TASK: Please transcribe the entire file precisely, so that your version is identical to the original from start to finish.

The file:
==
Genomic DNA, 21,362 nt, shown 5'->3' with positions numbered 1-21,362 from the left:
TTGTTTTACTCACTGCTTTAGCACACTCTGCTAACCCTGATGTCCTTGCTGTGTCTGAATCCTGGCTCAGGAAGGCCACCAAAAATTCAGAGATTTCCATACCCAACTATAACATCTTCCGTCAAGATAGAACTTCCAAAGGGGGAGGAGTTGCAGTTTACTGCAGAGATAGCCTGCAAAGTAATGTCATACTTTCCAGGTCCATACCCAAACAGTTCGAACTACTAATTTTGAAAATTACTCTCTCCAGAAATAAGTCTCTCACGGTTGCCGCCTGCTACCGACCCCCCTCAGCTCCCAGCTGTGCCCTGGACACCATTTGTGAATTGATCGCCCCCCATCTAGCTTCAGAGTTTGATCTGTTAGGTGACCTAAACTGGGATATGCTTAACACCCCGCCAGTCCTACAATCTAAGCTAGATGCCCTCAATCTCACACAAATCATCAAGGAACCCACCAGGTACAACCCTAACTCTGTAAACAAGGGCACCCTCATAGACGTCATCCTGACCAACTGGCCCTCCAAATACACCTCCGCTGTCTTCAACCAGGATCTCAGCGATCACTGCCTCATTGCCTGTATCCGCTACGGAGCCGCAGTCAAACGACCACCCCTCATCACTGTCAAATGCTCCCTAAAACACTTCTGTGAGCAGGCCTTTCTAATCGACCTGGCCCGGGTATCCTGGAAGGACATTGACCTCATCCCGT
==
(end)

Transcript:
Genomic DNA, 21,362 nt, shown 5'->3' with positions numbered 1-21,362 from the left:
TTGTTTTACTCACTGCTTTAGCACACTCTGCTAACCCTGATGTCCTTGCTGTGTCTGAATCCTGGCTCAGGAAGGCCACCAAAAATTCAGAGATTTCCATACCCAACTATAACATCTTCCGTCAAGATAGAACTTCCAAAGGGGGAGGAGTTGCAGTTTACTGCAGAGATAGCCTGCAAAGTAATGTCATACTTTCCAGGTCCATACCCAAACAGTTCGAACTACTAATTTTGAAAATTACTCTCTCCAGAAATAAGTCTCTCACGGTTGCCGCCTGCTACCGACCCCCCTCAGCTCCCAGCTGTGCCCTGGACACCATTTGTGAATTGATCGCCCCCCATCTAGCTTCAGAGTTTGATCTGTTAGGTGACCTAAACTGGGATATGCTTAACACCCCGCCAGTCCTACAATCTAAGCTAGATGCCCTCAATCTCACACAAATCATCAAGGAACCCACCAGGTACAACCCTAACTCTGTAAACAAGGGCACCCTCATAGACGTCATCCTGACCAACTGGCCCTCCAAATACACCTCCGCTGTCTTCAACCAGGATCTCAGCGATCACTGCCTCATTGCCTGTATCCGCTACGGAGCCGCAGTCAAACGACCACCCCTCATCACTGTCAAATGCTCCCTAAAACACTTCTGTGAGCAGGCCTTTCTAATCGACCTGGCCCGGGTATCCTGGAAGGACATTGACCTCATCCCGT